The effects of a free-weight-based resistance training intervention on pain, squat biomechanics and MRI-defined lumbar fat infiltration and functional cross-sectional area in those with chronic low back.
AuthorWelch, N; Moran, K; Antony, J; Richter, C; Marshall, B; Coyle, J; Falvey, E; Franklyn-Miller, A
Source TitleBMJ Open Sport and Exercise Medicine
University of Melbourne Author/sFranklyn-Miller, Andrew
Document TypeJournal Article
CitationsWelch, N., Moran, K., Antony, J., Richter, C., Marshall, B., Coyle, J., Falvey, E. & Franklyn-Miller, A. (2015). The effects of a free-weight-based resistance training intervention on pain, squat biomechanics and MRI-defined lumbar fat infiltration and functional cross-sectional area in those with chronic low back.. BMJ Open Sport Exerc Med, 1 (1), pp.e000050-. https://doi.org/10.1136/bmjsem-2015-000050.
Access StatusOpen Access
Open Access at PMChttp://www.ncbi.nlm.nih.gov/pmc/articles/PMC5117021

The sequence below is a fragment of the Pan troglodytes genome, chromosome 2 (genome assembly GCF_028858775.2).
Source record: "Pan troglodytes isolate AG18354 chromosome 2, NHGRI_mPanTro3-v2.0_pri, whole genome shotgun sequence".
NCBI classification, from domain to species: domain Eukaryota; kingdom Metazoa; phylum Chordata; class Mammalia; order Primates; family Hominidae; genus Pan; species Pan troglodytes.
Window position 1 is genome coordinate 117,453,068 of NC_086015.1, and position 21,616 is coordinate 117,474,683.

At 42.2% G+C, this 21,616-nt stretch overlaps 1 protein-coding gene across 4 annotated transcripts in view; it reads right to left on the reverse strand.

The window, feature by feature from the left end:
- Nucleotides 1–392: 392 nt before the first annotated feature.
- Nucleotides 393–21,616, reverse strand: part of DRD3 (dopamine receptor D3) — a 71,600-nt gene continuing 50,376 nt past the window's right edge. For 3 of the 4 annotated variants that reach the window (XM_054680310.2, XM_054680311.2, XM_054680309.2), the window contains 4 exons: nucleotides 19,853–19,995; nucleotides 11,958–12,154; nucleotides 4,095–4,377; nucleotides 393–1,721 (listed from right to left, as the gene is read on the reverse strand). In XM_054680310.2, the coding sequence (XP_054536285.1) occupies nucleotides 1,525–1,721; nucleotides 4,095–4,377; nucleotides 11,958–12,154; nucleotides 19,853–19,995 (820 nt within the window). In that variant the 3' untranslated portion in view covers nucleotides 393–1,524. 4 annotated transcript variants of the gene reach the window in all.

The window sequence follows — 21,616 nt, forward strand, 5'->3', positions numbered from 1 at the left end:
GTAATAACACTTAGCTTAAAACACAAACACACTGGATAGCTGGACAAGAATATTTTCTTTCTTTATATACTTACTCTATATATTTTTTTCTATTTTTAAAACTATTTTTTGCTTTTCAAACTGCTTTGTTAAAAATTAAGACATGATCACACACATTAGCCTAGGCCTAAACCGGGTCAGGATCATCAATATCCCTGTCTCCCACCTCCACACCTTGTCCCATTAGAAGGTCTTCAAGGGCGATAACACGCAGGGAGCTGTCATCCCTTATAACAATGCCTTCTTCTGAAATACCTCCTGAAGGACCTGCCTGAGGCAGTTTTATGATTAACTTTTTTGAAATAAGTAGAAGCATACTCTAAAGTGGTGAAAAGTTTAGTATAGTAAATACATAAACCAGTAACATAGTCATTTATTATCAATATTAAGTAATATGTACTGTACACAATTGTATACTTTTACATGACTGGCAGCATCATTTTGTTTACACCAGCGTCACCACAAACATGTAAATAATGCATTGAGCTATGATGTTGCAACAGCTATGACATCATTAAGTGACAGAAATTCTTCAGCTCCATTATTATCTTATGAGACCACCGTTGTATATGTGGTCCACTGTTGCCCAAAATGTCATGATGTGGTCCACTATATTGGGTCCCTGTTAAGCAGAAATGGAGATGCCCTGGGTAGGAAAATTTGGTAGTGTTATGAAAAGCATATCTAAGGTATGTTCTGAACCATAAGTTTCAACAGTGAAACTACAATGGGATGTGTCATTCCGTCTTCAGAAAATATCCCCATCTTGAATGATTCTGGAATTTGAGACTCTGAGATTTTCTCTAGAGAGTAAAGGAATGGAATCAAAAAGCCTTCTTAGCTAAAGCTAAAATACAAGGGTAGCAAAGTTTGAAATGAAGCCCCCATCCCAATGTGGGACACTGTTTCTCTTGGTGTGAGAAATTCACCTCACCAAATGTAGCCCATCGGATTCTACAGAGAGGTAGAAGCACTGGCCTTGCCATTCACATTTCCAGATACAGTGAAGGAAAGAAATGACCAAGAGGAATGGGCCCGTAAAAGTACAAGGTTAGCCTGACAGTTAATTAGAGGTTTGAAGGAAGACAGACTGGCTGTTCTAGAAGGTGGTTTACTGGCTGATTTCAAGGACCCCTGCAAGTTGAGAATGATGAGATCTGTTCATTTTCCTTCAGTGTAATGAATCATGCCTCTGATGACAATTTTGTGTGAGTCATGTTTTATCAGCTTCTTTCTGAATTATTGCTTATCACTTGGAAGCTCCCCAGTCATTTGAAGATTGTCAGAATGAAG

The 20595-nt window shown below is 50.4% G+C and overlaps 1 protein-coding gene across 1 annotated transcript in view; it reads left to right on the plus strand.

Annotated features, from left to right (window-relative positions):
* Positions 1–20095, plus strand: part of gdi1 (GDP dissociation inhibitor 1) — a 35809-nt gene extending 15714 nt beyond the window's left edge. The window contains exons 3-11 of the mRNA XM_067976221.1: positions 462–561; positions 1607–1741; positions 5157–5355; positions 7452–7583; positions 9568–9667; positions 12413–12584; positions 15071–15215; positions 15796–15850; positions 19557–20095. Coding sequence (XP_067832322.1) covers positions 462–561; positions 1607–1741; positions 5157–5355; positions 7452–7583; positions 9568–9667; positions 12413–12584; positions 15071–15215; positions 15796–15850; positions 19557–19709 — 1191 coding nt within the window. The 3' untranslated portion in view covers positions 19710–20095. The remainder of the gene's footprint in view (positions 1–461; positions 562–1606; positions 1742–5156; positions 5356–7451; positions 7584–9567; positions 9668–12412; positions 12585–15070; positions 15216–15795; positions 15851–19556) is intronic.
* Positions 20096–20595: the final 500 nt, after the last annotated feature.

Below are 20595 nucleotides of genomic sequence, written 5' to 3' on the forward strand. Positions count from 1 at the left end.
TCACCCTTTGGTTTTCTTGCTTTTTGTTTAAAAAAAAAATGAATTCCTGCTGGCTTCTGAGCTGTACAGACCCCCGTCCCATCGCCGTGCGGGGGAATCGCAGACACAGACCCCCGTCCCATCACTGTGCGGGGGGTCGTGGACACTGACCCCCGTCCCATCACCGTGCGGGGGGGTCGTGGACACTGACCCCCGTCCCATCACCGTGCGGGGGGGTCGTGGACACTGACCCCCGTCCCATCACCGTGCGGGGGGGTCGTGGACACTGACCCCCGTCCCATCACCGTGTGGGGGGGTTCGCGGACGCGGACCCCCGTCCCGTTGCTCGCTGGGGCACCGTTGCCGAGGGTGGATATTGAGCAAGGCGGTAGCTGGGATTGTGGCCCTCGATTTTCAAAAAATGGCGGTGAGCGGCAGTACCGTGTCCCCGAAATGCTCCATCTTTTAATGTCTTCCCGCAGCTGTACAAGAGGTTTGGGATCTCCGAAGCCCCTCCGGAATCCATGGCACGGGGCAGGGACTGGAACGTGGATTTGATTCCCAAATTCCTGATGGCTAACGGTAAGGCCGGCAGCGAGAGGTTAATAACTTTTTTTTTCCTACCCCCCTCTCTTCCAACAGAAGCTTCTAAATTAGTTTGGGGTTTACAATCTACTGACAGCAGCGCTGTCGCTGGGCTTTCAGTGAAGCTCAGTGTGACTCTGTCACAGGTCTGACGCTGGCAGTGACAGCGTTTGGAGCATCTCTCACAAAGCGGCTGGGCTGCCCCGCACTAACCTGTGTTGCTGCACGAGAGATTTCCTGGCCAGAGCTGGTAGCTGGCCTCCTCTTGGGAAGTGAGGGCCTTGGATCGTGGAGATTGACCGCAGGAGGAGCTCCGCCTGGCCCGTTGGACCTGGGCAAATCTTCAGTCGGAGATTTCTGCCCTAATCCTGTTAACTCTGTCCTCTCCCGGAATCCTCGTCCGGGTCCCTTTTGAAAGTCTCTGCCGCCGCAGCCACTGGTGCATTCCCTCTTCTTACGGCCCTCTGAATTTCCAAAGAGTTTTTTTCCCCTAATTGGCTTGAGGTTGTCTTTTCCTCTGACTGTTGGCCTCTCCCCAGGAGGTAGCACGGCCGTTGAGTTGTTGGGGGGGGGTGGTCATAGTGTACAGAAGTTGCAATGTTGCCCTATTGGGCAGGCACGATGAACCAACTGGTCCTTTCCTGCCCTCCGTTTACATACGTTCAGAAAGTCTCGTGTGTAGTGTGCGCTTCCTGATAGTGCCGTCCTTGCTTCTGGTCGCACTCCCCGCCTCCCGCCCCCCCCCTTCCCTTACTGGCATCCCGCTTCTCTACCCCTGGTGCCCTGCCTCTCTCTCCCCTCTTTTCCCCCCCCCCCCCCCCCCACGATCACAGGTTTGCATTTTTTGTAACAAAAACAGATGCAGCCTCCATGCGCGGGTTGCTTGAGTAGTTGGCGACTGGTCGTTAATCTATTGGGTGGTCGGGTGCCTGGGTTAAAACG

BACKGROUND: Low back pain is one of the most prevalent musculoskeletal conditions in the world. Many exercise treatment options exist but few interventions have utilised free-weight resistance training. To investigate the effects of a free-weight-based resistance training intervention on pain and lumbar fat infiltration in those with chronic low back pain. METHODS: Thirty participants entered the study, 11 females (age=39.6±12.4 years, height=164 cm±5.3 cm, body mass=70.9±8.2 kg,) and 19 males (age=39.7±9.7 years, height=179±5.9 cm, body mass=86.6±15.9 kg). A 16-week, progressive, free-weight-based resistance training intervention was used. Participants completed three training sessions per week. Participants completed a Visual Analogue Pain Scale, Oswestry Disability Index and Euro-Qol V2 quality of life measure at baseline and every 4 weeks throughout the study. Three-dimensional kinematic and kinetic measures were used for biomechanical analysis of a bodyweight squat movement. Maximum strength was measured using an isometric mid-thigh pull, and lumbar paraspinal endurance was measured using a Biering-Sorensen test. Lumbar paraspinal fat infiltration was measured preintervention and postintervention using MRIs. RESULTS: Postintervention pain, disability and quality of life were all significantly improved. In addition, there was a significant reduction in fat infiltration at the L3L4 and L4L5 levels and increase in lumbar extension time to exhaustion of 18%. CONCLUSIONS: A free-weight-based resistance training intervention can be successfully utilised to improve pain, disability and quality of life in those with low back pain.
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